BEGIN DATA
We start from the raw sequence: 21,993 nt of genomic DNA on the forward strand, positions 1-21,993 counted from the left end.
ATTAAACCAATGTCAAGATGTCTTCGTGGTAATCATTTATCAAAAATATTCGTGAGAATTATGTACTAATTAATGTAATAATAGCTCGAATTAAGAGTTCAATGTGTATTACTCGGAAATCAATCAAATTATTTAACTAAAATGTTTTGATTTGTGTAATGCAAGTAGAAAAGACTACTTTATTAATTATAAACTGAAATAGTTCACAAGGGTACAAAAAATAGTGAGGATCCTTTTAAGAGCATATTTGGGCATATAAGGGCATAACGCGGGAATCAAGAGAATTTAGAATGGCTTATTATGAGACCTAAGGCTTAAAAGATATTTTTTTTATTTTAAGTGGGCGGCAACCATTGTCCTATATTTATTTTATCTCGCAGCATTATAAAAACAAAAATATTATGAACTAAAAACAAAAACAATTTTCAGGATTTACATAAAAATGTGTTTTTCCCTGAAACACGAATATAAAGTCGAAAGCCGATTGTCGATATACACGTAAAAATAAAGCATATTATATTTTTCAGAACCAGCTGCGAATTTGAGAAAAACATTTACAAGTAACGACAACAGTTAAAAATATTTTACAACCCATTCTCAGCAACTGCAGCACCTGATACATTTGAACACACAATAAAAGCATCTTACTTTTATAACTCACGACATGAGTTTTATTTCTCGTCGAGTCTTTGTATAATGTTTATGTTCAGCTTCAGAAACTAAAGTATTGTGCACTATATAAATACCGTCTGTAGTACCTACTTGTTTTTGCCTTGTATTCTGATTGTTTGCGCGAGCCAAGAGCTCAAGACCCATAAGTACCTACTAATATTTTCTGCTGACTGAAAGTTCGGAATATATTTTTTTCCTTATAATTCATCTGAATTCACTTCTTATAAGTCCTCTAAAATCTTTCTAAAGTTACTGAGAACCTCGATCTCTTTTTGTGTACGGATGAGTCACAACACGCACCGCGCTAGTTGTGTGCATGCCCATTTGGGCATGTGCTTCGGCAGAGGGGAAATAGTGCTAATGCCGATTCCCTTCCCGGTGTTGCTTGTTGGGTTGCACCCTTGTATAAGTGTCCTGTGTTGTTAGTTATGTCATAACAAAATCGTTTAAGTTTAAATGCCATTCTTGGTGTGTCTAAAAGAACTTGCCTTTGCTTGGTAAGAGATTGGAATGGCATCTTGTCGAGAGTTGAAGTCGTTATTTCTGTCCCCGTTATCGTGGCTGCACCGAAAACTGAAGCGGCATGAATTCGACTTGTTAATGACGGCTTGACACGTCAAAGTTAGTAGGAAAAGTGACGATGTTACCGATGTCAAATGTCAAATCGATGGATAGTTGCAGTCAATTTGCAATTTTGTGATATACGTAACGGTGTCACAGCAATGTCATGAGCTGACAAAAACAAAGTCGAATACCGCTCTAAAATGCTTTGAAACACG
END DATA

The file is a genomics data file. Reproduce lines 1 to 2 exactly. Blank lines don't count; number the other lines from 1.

We start from the raw sequence: 21,993 nt of genomic DNA on the forward strand, positions 1-21,993 counted from the left end.
ATTAAACCAATGTCAAGATGTCTTCGTGGTAATCATTTATCAAAAATATTCGTGAGAATTATGTACTAATTAATGTAATAATAGCTCGAATTAAGAGTTCAATGTGTATTACTCGGAAATCAATCAAATTATTTAACTAAAATGTTTTGATTTGTGTAATGCAAGTAGAAAAGACTACTTTATTAATTATAAACTGAAATAGTTCACAAGGGTACAAAAAATAGTGAGGATCCTTTTAAGAGCATATTTGGGCATATAAGGGCATAACGCGGGAATCAAGAGAATTTAGAATGGCTTATTATGAGACCTAAGGCTTAAAAGATATTTTTTTTATTTTAAGTGGGCGGCAACCATTGTCCTATATTTATTTTATCTCGCAGCATTATAAAAACAAAAATATTATGAACTAAAAACAAAAACAATTTTCAGGATTTACATAAAAATGTGTTTTTCCCTGAAACACGAATATAAAGTCGAAAGCCGATTGTCGATATACACGTAAAAATAAAGCATATTATATTTTTCAGAACCAGCTGCGAATTTGAGAAAAACATTTACAAGTAACGACAACAGTTAAAAATATTTTACAACCCATTCTCAGCAACTGCAGCACCTGATACATTTGAACACACAATAAAAGCATCTTACTTTTATAACTCACGACATGAGTTTTATTTCTCGTCGAGTCTTTGTATAATGTTTATGTTCAGCTTCAGAAACTAAAGTATTGTGCACTATATAAATACCGTCTGTAGTACCTACTTGTTTTTGCCTTGTATTCTGATTGTTTGCGCGAGCCAAGAGCTCAAGACCCATAAGTACCTACTAATATTTTCTGCTGACTGAAAGTTCGGAATATATTTTTTTCCTTATAATTCATCTGAATTCACTTCTTATAAGTCCTCTAAAATCTTTCTAAAGTTACTGAGAACCTCGATCTCTTTTTGTGTACGGATGAGTCACAACACGCACCGCGCTAGTTGTGTGCATGCCCATTTGGGCATGTGCTTCGGCAGAGGGGAAATAGTGCTAATGCCGATTCCCTTCCCGGTGTTGCTTGTTGGGTTGCACCCTTGTATAAGTGTCCTGTGTTGTTAGTTATGTCATAACAAAATCGTTTAAGTTTAAATGCCATTCTTGGTGTGTCTAAAAGAACTTGCCTTTGCTTGGTAAGAGATTGGAATGGCATCTTGTCGAGAGTTGAAGTCGTTATTTCTGTCCCCGTTATCGTGGCTGCACCGAAAACTGAAGCGGCATGAATTCGACTTGTTAATGACGGCTTGACACGTCAAAGTTAGTAGGAAAAGTGACGATGTTACCGATGTCAAATGTCAAATCGATGGATAGTTGCAGTCAATTTGCAATTTTGTGATATACGTAACGGTGTCACAGCAATGTCATGAGCTGACAAAAACAAAGTCGAATACCGCTCTAAAATGCTTTGAAACACG